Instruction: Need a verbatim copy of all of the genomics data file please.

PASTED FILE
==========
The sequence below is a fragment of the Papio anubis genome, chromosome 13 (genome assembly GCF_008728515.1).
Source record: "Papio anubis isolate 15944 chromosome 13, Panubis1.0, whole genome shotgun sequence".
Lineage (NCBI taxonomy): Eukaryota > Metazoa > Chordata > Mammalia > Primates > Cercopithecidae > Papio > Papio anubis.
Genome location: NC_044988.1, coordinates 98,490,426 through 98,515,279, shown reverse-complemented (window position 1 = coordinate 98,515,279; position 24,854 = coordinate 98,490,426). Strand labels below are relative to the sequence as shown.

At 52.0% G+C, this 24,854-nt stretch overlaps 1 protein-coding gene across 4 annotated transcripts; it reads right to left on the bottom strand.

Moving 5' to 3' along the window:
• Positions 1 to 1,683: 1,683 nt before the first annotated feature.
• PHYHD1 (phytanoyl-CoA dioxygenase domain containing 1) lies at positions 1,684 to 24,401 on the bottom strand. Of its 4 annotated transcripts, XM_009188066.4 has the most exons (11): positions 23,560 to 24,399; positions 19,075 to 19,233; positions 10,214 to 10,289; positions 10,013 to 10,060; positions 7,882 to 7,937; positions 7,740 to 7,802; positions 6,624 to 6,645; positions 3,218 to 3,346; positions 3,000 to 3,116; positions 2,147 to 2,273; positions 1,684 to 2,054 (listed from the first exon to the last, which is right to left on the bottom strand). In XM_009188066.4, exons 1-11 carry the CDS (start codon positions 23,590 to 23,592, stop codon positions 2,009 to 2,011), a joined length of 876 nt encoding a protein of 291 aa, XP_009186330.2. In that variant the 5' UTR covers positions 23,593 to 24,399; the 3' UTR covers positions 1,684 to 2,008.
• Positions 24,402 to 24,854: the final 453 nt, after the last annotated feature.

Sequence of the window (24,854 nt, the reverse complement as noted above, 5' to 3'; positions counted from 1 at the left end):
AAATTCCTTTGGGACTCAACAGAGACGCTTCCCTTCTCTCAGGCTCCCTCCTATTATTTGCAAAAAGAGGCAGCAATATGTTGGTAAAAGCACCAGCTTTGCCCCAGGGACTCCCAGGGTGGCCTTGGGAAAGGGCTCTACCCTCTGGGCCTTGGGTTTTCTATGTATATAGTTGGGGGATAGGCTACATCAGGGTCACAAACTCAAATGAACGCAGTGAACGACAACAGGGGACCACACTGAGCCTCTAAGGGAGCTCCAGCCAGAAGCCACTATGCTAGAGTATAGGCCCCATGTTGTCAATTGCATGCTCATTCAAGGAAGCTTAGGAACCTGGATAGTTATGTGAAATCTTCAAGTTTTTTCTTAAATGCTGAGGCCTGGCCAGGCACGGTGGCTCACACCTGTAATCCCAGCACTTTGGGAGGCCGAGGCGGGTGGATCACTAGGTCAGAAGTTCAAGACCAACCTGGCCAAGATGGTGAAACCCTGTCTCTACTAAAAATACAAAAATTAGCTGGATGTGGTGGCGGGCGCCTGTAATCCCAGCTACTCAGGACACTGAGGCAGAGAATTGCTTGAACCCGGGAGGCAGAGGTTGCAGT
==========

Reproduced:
The sequence below is a fragment of the Papio anubis genome, chromosome 13 (genome assembly GCF_008728515.1).
Source record: "Papio anubis isolate 15944 chromosome 13, Panubis1.0, whole genome shotgun sequence".
Lineage (NCBI taxonomy): Eukaryota > Metazoa > Chordata > Mammalia > Primates > Cercopithecidae > Papio > Papio anubis.
Genome location: NC_044988.1, coordinates 98,490,426 through 98,515,279, shown reverse-complemented (window position 1 = coordinate 98,515,279; position 24,854 = coordinate 98,490,426). Strand labels below are relative to the sequence as shown.

At 52.0% G+C, this 24,854-nt stretch overlaps 1 protein-coding gene across 4 annotated transcripts; it reads right to left on the bottom strand.

Moving 5' to 3' along the window:
• Positions 1 to 1,683: 1,683 nt before the first annotated feature.
• PHYHD1 (phytanoyl-CoA dioxygenase domain containing 1) lies at positions 1,684 to 24,401 on the bottom strand. Of its 4 annotated transcripts, XM_009188066.4 has the most exons (11): positions 23,560 to 24,399; positions 19,075 to 19,233; positions 10,214 to 10,289; positions 10,013 to 10,060; positions 7,882 to 7,937; positions 7,740 to 7,802; positions 6,624 to 6,645; positions 3,218 to 3,346; positions 3,000 to 3,116; positions 2,147 to 2,273; positions 1,684 to 2,054 (listed from the first exon to the last, which is right to left on the bottom strand). In XM_009188066.4, exons 1-11 carry the CDS (start codon positions 23,590 to 23,592, stop codon positions 2,009 to 2,011), a joined length of 876 nt encoding a protein of 291 aa, XP_009186330.2. In that variant the 5' UTR covers positions 23,593 to 24,399; the 3' UTR covers positions 1,684 to 2,008.
• Positions 24,402 to 24,854: the final 453 nt, after the last annotated feature.

Sequence of the window (24,854 nt, the reverse complement as noted above, 5' to 3'; positions counted from 1 at the left end):
AAATTCCTTTGGGACTCAACAGAGACGCTTCCCTTCTCTCAGGCTCCCTCCTATTATTTGCAAAAAGAGGCAGCAATATGTTGGTAAAAGCACCAGCTTTGCCCCAGGGACTCCCAGGGTGGCCTTGGGAAAGGGCTCTACCCTCTGGGCCTTGGGTTTTCTATGTATATAGTTGGGGGATAGGCTACATCAGGGTCACAAACTCAAATGAACGCAGTGAACGACAACAGGGGACCACACTGAGCCTCTAAGGGAGCTCCAGCCAGAAGCCACTATGCTAGAGTATAGGCCCCATGTTGTCAATTGCATGCTCATTCAAGGAAGCTTAGGAACCTGGATAGTTATGTGAAATCTTCAAGTTTTTTCTTAAATGCTGAGGCCTGGCCAGGCACGGTGGCTCACACCTGTAATCCCAGCACTTTGGGAGGCCGAGGCGGGTGGATCACTAGGTCAGAAGTTCAAGACCAACCTGGCCAAGATGGTGAAACCCTGTCTCTACTAAAAATACAAAAATTAGCTGGATGTGGTGGCGGGCGCCTGTAATCCCAGCTACTCAGGACACTGAGGCAGAGAATTGCTTGAACCCGGGAGGCAGAGGTTGCAGT